Caring About Stuff, And The Fairness Argument

The search for ‘fairness’ as demanded by the Occupy crowd, and leftist politicians of every orientation is, in its essence, a demand for utopian outcomes by degree; managed by an institution that does not fit the utopian definition, representative government. It also demands that human nature be ignored. The ‘fairness’ mantra is belied by: reality, facts and commons sense. ‘Fairness’ is today’s synonym of choice for classic class warfare.

The essential idea is the demand that all human dysfunction must be checked and corrected by central authority. That central authority is, by necessity, assumed to have evolved beyond the dysfunction it is charged to correct. In other words, human nature ceases to exist upon election or appointment as a central authority. The clouds part, the sun shines, Angels sing and an individual is delivered from his ‘humanness’ and the failings inherent in the human condition. It is the most fundamental of all logical disconnects and collapses the idea that government must be the answer and that the more of it we have the better. Despite a steady stream of corruption attached to central authority the assumption prevails that central authority arrives with the imprimatur of God like ‘fairness’. In reality, the more power is ensconced with central authority the more corrupt and corrosive the central authority becomes.

Dysfunction must be corrected by the only available mega-corrector of dysfunction seen to be viable; government. All problems must be solved, including those that are inherent in human nature. The definitions float and change with the circumstances. Is all ambition greed? Is all success achieved at someone else’s jeopardy? If you’re smarter, if you work harder, if you have a brilliant idea that leads to profit; you must be ‘fixed’!

Where are the bounds? Is there a limit to what we must ‘fix’? The movement for a more serious consideration of the Constitution and original intent holds the value of limitation at its very core; that there are bounds to what a government can or should do. Should we have ‘fixed” Bill Gates or Steve Jobs? Is their incredible success not a generalized benefit? How much should they have made, how much is too much? Would ‘fixing’ them have removed their motivation and passion for what they and their companies do? Would that have been a good thing in the interest of ‘fairness?’? Should they have been ruled by the Occupy movement’s flexible definitions of ‘fairness’ , or by the free market, which essentially says if you produce what I want or need I’ll pay you for it, with the money I made, doing the same for someone else.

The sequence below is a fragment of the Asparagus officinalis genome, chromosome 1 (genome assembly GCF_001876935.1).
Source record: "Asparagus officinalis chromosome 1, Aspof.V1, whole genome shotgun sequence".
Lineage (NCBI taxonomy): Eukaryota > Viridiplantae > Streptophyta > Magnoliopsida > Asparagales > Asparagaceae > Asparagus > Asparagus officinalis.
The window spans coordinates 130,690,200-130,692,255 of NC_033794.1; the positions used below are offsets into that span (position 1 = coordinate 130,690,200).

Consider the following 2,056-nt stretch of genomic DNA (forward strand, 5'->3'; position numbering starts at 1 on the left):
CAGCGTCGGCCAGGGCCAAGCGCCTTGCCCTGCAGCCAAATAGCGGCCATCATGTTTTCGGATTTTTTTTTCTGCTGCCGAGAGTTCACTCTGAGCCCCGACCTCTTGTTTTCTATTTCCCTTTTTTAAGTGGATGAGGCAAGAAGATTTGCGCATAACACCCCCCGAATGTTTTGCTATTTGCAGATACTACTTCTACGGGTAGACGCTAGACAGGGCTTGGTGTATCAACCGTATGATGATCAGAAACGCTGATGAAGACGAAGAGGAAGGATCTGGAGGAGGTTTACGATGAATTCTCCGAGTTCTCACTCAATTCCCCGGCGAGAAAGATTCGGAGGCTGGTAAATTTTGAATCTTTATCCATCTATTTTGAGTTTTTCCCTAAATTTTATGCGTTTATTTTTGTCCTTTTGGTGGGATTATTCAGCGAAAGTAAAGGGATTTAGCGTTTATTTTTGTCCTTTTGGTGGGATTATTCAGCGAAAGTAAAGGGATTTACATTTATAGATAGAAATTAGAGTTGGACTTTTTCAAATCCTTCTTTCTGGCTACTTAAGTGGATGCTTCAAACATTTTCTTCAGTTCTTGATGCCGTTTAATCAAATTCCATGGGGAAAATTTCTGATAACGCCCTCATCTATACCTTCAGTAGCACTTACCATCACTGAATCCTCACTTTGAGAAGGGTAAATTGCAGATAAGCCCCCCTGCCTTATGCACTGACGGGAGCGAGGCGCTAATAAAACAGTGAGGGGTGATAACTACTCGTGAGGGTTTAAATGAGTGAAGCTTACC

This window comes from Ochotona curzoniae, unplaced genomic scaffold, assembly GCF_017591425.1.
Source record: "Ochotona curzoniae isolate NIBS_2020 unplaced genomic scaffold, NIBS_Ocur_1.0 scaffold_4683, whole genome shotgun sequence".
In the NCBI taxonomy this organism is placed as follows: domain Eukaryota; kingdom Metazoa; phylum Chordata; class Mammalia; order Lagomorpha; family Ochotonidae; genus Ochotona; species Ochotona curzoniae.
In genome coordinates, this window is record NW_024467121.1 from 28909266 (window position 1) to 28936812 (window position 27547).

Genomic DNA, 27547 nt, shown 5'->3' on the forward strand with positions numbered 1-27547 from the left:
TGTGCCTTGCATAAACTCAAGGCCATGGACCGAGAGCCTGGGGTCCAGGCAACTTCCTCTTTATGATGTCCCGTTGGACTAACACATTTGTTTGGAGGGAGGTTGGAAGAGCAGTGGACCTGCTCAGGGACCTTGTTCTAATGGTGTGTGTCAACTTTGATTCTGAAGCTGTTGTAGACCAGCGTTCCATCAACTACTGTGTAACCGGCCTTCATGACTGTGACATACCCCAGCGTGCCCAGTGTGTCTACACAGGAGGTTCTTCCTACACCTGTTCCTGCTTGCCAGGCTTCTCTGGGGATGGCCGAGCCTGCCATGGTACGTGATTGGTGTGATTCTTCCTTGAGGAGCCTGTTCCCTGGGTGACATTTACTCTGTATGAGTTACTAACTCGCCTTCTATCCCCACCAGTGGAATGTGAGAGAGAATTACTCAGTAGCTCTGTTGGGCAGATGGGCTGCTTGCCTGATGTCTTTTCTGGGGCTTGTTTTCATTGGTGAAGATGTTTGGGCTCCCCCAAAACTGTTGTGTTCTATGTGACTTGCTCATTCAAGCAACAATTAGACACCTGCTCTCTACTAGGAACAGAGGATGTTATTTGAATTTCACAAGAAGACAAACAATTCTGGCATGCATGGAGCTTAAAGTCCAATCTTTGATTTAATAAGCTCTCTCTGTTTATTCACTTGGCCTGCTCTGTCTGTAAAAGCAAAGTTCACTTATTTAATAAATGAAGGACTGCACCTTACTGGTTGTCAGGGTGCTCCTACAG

Leftist ideas arrive with serious dysfunctions of they’re own. The threshold for the modern, leftist, utopian concept of ‘one world government’ has been experimented with in microcosm by the EU. It’s on the verge of collapse. The necessary centralization of authority in extra-governmental, non elected bureaucracies removes Europeans from any sense of empowerment in determining their own fates. The base line challenge for modern day utopians is that the people must be driven to apathy. They are driven by a social contract that takes care of them, they are driven by decision making that occurs in such a massive bureaucracy that they give up hope of influencing it. They end up; ‘along for the ride” with their chief concern being that the ride continues.

Industrious, productive Germans don’t want to pay the bills for Greece, Spain, Italy, Portugal, Iceland and Ireland. However, utopian ‘fairness’ demands bail outs and license to continue on the path to economic ruin. The energy of European demonstrations against economic rationality was and is significant. It leaves one to wonder what would be the case if that energy were directed toward growth and productivity. Alas, it is only directed at maintenance of a failed social contract existing in those countries who long ago signed on to the viability of utopian outcomes and a leftist definition of ‘fairness’. It is, after all, agreement on the definition and the immutability of that definition that forms the foundation for what comes after.

Unvarnished applications of Communism and Socialism have all, systemically failed, with millions of dead in the interest of the necessity for political purity in support of central authority. What did those systems do to eventually recover and survive? They adopted their own versions of Capitalism. One does not have to look anywhere other than those countries historically committed to leftist ideas to see the base line rejection of those ideas. It is, at its essence, very simple; it did not work! One can also look to countries fully committed to maintenance of the centralized power that utopian ideals demand, North Korea anyone?

The left is enamored of, driven by, the emotional energy of issues. Emotion as the basis for action demands an absence of focus. When emotions prevail, facts and anticipation of consequence are victims. The energy of belief absent justification is, in and of itself, sufficient. Until, of course, it fails.

I was present in Florida for a small Occupy protest march. One sign covered it all in four words. At the end of the march was a young man carrying a sign putting a fine point on having no point at all.

The sign; “I CARE ABOUT STUFF”! This is where we want to go?